Take the 2-minute tour ×
Mathematics Stack Exchange is a question and answer site for people studying math at any level and professionals in related fields. It's 100% free, no registration required.

I am just beginning to learn ordinary differential equation. My question:

Let : $t \in \mathbb{R}$, $x_0 \in \mathbb{R}$,

Let $f:\mathbb{R} \times \mathbb{R} \rightarrow \mathbb{R}: (t,x) \mapsto f(t,x)$.

Let $x:I \rightarrow \mathbb{R}:t \mapsto x(t)$, where $I \subseteq \mathbb{R}$ is the maximal interval of existence such that the solution of the following ordinary differential equation initial value problem:

$\frac{d}{dt}x = f(t,x), x(0)=x_0$

exists and is unique on $I$ (well-posed in the sense of Hadamard).

Is it possible that the solution $x$ has infinitely jump discontinuities?

Any comments, feedbacks, or inputs are very welcome. Thanks in advance.

Note: I have removed $d$ as to make things clearer.

share|improve this question
1  
On $I$, $x$ is differentiable, hence continuous, hence it has ZERO jump discontinuity. –  Did Feb 13 '12 at 9:18
    
May this is what you want $y'=y^2+1$, $y(0)=0$ . Its, solution is $\tan x$. –  Norbert Feb 13 '12 at 9:44
    
@Didier, thanks for your answer... since my example is general enough, does it mean that mostly every solutions of ode has no jump discontinuty on its interval of existence? –  netsurfer Feb 13 '12 at 9:44
    
@Nobert... is the maximal interval of existence includes $\frac{\pi}{2}$? But even so, it's more like asymptotic discontinuity for me –  netsurfer Feb 13 '12 at 9:48
1  
Given the final question you asked, the function $d$ is just a red-herring. You are just asking about (dis)continuity of the ordinary differential equation $x' = f(t,x)$. So as long as on $I$, the function $f$ is everywhere finite (not necessarily bounded uniformly), the assumption that $x' = f$ implies that $x$ is differentiable, and so like Didier said, must be continuous. –  Willie Wong Feb 13 '12 at 9:53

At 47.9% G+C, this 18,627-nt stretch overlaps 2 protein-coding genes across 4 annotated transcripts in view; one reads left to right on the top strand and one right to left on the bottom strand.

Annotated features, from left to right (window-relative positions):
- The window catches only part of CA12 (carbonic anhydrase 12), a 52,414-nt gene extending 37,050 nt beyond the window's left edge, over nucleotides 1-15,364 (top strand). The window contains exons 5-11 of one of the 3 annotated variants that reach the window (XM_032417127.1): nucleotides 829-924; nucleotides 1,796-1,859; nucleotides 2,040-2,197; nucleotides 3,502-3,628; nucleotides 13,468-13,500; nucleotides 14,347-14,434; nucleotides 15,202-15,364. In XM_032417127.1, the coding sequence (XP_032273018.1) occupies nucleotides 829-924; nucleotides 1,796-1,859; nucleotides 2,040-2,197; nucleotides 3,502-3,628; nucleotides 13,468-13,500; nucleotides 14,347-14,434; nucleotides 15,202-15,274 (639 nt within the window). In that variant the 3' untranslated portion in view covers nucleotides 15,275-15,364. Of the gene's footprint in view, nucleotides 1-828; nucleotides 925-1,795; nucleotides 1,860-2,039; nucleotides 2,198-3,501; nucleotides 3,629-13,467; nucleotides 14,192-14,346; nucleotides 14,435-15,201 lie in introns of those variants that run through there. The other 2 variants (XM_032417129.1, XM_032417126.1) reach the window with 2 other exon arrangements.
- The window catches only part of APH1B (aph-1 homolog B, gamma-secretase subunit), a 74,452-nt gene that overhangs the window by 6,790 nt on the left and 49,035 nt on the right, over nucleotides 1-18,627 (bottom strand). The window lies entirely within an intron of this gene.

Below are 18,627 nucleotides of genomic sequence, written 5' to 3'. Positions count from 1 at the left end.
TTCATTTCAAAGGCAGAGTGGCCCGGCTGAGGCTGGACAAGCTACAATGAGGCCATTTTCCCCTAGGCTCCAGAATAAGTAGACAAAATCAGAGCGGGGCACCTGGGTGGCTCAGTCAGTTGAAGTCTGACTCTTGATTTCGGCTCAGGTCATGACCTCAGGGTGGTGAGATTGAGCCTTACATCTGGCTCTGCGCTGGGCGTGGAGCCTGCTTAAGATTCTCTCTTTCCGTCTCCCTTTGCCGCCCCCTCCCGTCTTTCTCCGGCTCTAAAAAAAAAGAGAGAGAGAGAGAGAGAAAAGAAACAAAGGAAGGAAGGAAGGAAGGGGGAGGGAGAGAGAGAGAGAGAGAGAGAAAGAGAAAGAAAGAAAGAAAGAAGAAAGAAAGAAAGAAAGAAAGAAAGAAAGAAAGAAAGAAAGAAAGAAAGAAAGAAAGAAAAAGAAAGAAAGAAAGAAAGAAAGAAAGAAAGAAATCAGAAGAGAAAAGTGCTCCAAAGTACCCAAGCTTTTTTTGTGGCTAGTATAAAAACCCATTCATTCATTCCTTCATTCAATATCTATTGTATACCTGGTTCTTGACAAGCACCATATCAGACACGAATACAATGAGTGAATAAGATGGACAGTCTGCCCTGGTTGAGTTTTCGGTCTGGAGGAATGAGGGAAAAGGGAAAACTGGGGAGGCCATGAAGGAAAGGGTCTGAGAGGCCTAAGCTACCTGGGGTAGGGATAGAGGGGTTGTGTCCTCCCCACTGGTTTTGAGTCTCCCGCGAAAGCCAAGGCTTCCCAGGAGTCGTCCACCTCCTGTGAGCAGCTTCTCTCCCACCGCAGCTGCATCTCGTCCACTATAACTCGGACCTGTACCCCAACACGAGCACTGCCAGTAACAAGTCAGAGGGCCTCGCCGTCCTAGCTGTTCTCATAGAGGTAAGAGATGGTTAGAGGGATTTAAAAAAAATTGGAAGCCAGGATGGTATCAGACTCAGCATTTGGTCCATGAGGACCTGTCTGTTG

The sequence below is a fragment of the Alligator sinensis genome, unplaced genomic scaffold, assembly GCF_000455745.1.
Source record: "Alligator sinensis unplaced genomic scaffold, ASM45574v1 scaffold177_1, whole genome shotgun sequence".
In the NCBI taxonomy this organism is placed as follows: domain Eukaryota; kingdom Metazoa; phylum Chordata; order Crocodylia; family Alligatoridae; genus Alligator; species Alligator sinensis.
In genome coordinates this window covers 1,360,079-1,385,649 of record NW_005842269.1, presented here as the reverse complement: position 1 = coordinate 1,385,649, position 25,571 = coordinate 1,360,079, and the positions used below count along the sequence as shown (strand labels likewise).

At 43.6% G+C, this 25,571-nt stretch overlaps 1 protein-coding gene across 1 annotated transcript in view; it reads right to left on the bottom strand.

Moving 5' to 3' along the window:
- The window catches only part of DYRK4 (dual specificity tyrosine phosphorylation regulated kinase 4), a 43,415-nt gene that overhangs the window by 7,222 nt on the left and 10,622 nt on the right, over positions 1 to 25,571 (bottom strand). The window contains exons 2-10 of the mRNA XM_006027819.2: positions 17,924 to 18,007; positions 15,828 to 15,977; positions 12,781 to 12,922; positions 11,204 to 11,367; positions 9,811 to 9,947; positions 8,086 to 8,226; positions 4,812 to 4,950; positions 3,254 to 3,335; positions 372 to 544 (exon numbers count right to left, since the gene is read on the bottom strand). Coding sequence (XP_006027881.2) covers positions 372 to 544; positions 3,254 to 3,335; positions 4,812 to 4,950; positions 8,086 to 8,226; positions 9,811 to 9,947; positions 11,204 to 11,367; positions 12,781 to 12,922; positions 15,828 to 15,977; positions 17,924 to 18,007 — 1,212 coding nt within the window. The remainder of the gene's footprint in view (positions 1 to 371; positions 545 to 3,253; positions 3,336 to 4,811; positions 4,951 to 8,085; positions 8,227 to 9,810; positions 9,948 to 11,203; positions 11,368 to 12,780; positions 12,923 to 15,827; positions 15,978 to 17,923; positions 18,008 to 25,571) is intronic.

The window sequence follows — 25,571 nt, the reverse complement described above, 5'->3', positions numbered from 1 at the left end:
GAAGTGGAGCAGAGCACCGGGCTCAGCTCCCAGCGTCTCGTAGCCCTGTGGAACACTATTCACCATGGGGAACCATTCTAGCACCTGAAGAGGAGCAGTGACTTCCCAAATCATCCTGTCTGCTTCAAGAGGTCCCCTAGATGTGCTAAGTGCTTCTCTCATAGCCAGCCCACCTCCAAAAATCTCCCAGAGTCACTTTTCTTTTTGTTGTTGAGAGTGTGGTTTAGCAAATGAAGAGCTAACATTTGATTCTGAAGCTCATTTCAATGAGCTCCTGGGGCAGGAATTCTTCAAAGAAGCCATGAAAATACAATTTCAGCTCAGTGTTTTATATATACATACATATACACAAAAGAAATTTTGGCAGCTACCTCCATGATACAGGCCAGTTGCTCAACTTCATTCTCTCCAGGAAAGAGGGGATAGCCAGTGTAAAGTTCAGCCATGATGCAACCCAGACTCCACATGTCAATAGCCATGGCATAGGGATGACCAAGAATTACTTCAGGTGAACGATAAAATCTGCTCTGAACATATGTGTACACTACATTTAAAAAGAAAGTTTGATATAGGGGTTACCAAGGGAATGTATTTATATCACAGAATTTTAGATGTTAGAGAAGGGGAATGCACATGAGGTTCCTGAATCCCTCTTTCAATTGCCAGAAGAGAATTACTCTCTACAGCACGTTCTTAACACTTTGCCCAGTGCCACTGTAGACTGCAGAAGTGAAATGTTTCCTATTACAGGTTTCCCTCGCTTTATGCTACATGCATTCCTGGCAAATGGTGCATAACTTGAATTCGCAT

show 4 more comments

1 Answer 1

Any solution $t\mapsto x(t)$ of the ODE $\dot x=f(t,x)$ carries with it a solution interval $I$ (you say it yourself) such that for all $t\in I$ we have $\dot x(t)=f(t,x(t))$. In particular, the function $x(\cdot)$ is continuous on $I$, so there is no room for a jump discontinuity.

Now what about the differential equation $\dot x= 1+x^2\ $? When an initial point $(t_0,x_0)$ is given there is a unique $\alpha_0\in\bigl]-{\pi\over2},{\pi\over2}\bigr[\ $ such that $\tan\alpha_0=x_0$, and it is easy to check that $$x(t)\ :=\ \tan(t-t_0+\alpha_0)$$ satisfies the differential equation in some $t$-interval $I$ containing $t_0$ as well as the given initial condition. In order to determine $I$ we have to make sure that $$-{\pi\over 2}<t- t_0+\alpha_0 <{\pi\over2}\ ,$$ from which we deduce $I=\ \bigl]t_0-(\alpha_0+{\pi\over2}),\ t_0+({\pi\over2}-\alpha_0)\bigr[\ $.

That the full graph of the $\tan$-function consists of infinitely many (disjoint) such curves is another matter and should not bother us here.

share|improve this answer
    
Thank you for your answer. Yes, I understand now.. On the interval I, the solution x(.) should be differentiable, which means it is continuous. However, I am still curious, does there exist a well-posed ODE which has a discontinuous solution? As per your analysis (and some others too), it seems it is not possible that a well-posed ODE has a discontinuous solution on its interval of existence I. :) –  netsurfer Feb 14 '12 at 1:37
add comment

Your Answer

 
discard

By posting your answer, you agree to the privacy policy and terms of service.

Not the answer you're looking for? Browse other questions tagged or ask your own question.